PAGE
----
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ARS Home » Southeast Area » Mississippi State, Mississippi » Crop Science Research Laboratory » Genetics and Sustainable Agriculture Research » Research » Publications at this Location » Publication #320708

Research Project: Integration of Site-Specific Crop Production Practices and Industrial and Animal Agricultural Byproducts to Improve Agricultural Competitiveness and Sustainability

Location: Genetics and Sustainable Agriculture Research

Title: Soil water sensor-based and evapotranspiration-based irrigation scheduling for soybean production on a Blackland Prairie soil in humid climate

Author
item Feng, Gary
item Read, John
item Ouyang, Ying - Us Forest Service (FS)
item Adeli, Ardeshir
item Reginelli, Dennis - Mississippi State Extension Service
item Jenkins, Johnie

Submitted to: Soil Science Society of America Annual Meeting
Publication Type: Abstract Only
Publication Acceptance Date: 7/31/2015
Publication Date: N/A
Citation: N/A

Interpretive Summary:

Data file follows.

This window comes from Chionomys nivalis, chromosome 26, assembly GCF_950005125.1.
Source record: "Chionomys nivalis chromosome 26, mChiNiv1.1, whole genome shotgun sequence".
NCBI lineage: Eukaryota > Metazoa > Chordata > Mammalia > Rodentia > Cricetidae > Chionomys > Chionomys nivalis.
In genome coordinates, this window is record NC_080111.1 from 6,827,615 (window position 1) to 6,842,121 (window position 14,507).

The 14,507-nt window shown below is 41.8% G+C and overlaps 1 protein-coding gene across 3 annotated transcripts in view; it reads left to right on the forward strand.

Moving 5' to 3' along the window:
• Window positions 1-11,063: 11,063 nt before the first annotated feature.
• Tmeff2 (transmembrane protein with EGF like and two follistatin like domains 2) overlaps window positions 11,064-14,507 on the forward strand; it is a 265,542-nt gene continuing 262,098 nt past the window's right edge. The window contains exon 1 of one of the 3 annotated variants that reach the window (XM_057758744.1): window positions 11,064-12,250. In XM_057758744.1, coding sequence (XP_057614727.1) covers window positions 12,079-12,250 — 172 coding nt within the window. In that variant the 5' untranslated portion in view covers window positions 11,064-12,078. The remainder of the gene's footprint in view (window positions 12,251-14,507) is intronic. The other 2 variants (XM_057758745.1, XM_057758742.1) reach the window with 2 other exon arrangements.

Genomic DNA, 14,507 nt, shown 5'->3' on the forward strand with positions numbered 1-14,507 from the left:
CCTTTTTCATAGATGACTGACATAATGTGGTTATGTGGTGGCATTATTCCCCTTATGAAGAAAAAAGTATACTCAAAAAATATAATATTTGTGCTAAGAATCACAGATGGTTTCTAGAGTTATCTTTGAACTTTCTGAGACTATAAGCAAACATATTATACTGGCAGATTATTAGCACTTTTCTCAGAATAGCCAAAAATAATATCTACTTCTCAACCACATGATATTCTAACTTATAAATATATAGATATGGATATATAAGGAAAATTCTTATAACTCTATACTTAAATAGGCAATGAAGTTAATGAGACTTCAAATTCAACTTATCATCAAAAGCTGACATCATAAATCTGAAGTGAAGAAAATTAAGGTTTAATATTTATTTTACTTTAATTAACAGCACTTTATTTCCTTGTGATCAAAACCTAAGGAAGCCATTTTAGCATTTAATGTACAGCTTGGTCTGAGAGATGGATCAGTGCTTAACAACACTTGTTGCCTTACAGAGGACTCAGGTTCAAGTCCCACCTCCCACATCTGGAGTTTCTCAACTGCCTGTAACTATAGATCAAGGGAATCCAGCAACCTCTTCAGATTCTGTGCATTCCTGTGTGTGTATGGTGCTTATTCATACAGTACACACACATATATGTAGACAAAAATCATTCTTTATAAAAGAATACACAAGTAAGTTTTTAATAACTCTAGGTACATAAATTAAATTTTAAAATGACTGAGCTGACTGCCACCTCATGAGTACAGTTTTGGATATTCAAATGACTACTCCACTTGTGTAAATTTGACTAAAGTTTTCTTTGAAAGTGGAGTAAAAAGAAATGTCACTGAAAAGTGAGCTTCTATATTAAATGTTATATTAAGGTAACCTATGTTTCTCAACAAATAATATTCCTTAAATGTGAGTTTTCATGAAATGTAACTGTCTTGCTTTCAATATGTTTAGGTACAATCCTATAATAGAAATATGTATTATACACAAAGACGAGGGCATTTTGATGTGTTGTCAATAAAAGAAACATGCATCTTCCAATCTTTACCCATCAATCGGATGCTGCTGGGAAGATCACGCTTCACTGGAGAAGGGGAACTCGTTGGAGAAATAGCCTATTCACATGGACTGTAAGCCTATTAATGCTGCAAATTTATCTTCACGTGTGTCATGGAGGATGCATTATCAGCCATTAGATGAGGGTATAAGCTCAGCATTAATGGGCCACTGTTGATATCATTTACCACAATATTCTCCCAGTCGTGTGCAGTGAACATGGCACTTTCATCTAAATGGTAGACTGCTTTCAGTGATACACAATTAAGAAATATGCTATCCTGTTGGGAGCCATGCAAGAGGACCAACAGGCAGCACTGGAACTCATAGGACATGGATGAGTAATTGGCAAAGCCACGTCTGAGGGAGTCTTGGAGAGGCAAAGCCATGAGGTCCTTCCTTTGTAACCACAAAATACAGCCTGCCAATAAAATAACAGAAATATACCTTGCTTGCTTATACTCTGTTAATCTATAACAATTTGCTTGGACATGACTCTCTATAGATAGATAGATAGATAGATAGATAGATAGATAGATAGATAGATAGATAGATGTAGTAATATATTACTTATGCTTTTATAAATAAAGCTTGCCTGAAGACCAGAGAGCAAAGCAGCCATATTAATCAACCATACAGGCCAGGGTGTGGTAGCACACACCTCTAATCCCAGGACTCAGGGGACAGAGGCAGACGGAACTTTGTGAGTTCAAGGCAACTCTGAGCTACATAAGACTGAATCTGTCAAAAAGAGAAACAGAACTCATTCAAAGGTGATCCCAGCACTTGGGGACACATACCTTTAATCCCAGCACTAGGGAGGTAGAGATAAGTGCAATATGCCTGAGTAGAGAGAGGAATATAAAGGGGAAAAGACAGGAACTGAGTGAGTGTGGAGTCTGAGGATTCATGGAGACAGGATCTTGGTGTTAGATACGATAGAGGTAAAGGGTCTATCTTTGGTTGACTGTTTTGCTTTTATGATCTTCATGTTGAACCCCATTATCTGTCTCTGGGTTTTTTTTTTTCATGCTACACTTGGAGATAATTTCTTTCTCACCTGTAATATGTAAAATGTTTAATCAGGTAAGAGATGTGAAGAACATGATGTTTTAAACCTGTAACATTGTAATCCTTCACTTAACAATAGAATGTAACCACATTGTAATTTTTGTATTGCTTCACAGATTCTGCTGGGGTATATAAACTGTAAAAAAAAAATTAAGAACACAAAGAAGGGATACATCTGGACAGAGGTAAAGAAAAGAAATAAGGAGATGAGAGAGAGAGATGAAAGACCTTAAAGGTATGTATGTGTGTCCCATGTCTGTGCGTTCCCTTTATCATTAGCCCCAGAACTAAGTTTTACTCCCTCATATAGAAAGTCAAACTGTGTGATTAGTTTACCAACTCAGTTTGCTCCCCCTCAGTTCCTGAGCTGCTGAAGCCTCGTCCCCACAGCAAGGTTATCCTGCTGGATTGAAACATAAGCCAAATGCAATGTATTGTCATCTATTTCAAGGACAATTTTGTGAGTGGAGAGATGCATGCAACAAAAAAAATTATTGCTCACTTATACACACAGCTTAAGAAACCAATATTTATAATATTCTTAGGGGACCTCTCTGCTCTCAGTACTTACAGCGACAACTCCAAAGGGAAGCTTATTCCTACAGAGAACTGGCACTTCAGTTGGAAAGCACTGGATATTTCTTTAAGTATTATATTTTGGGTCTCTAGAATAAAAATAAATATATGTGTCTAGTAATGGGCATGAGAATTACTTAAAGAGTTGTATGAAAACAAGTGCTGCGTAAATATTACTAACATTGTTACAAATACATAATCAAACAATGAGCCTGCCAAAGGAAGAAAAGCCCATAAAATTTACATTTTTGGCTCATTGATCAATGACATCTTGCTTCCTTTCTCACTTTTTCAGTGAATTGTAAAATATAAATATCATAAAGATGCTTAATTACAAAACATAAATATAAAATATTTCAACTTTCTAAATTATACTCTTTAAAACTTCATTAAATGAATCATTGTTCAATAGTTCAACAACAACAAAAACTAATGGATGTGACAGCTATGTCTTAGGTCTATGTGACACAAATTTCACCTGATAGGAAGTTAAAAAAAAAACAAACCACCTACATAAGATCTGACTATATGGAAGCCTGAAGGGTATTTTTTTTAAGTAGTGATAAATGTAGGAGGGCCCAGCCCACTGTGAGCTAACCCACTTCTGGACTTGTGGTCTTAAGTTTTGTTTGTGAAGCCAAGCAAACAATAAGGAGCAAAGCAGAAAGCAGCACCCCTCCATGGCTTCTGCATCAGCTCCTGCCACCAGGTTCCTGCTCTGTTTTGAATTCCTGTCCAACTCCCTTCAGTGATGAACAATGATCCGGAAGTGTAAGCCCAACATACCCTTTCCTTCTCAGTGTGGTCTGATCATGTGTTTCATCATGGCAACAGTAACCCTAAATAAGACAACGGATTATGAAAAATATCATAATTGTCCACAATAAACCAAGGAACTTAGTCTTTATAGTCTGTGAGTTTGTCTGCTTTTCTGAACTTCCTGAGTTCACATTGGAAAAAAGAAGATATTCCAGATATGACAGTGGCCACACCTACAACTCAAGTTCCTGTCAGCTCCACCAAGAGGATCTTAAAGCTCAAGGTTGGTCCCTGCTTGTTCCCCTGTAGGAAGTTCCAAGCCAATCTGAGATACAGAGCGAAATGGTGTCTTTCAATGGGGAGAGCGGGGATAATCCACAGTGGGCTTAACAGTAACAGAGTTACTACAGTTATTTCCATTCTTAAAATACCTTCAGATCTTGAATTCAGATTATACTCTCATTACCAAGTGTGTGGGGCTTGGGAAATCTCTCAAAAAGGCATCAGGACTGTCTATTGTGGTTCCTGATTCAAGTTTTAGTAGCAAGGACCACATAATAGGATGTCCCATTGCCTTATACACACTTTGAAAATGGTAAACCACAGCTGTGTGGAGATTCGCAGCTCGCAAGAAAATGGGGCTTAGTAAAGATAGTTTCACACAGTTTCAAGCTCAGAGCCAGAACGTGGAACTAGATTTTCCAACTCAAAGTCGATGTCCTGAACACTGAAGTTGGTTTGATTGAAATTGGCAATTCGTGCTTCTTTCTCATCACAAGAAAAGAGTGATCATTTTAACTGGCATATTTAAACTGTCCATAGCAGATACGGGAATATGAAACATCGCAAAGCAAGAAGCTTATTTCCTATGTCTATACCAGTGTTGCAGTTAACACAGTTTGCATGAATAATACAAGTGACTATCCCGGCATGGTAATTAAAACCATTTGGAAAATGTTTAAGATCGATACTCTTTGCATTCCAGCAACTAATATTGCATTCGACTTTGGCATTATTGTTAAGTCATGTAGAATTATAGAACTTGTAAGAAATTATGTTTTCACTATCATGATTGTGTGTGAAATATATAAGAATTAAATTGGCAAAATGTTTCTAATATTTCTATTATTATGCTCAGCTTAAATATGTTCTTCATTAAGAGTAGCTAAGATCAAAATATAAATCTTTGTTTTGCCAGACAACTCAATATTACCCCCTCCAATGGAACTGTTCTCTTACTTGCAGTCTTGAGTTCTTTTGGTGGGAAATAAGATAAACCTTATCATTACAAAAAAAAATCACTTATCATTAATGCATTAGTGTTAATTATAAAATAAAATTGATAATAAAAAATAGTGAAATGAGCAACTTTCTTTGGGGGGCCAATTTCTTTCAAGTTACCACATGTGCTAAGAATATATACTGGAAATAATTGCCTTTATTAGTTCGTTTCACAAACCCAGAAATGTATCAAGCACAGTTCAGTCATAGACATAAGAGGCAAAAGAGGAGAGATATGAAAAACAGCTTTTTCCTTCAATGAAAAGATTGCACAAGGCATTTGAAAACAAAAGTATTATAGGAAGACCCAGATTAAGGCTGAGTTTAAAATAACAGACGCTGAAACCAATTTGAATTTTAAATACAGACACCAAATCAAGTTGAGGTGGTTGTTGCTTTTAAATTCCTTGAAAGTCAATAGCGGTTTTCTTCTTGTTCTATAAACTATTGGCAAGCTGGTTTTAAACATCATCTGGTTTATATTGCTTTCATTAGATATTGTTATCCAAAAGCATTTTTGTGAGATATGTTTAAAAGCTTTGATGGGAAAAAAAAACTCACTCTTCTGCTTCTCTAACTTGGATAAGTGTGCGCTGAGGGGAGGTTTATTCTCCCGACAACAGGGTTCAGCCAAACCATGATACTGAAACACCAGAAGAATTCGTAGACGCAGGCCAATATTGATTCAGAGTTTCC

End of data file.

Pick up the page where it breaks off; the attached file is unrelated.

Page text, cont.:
Technical Abstract: In east-central Mississippi, annual rainfall was 1307 mm and reference evapotranspiration (ETo) was 1210 mm for the 120-year period from 1894 to 2014. From May to October, when major crops are typically grown in this area, monthly rainfall ranged from 72 to 118 mm, and monthly ETo from 94 to 146 mm which corresponds to a monthly rainfall deficit of 22 to 62 mm. Periods of drought during crop growth season support evidence that irrigation can stabilize economic return and increase crop yield by at least 20% in the region. The Blackland Prairie of northeast and east-central Mississippi accounts for 14% of Mississippi state crop lands. Across the state, soybean acreage was increased by 24% from 2008 to 2014, and irrigated acreage was increased by 20% from 2011 to 2012. Growers interested in irrigation systems are obviously eager to learn when and how much to water is needed by crops. Wide spreading irrigated land and improper irrigation scheduling due to lack of enough knowledge and right tool have resulted in serious issue of agricultural water availability. To determine better irrigation scheduling method for soils in the Blackland Prairie of humid southeastern USA, two commonly used irrigation scheduling methods, soil moisture via in-situ sensors (SM) and evapotranspiration (ET), were evaluated at Brooksville Experiment Stations of Mississippi State University. Three treatments with four replicates, SM, ET and rainfed (RF) were completely randomized to four blocks on a Brooksville silty clay soil in a three-acre, furrow-irrigated field. A group IV soybean cultivar, Asgrow 4632, was planted at 120,000 seeds per acre in a 1-m row spacing on May 19, 2015. Soil water content and potential in the layers of 0-15 cm, 15-30 cm, 30-45 cm and 45-60 cm were measured using TDR and Watermark sensors in each plot (6 rows × 111 m). Soil was sampled at these same layers and a pressure extracted was used to measure soil water content at field capacity (FC, 33 kPa) and wilting point (WP, 1500 kPa). Then Management Allowable Depletion (MAD) curve in soybean dynamic rooting zone was determined as 50% of the measured plant available water (difference between FC and WP water content). In the SM treatment, we compared daily soil water storage in rooting.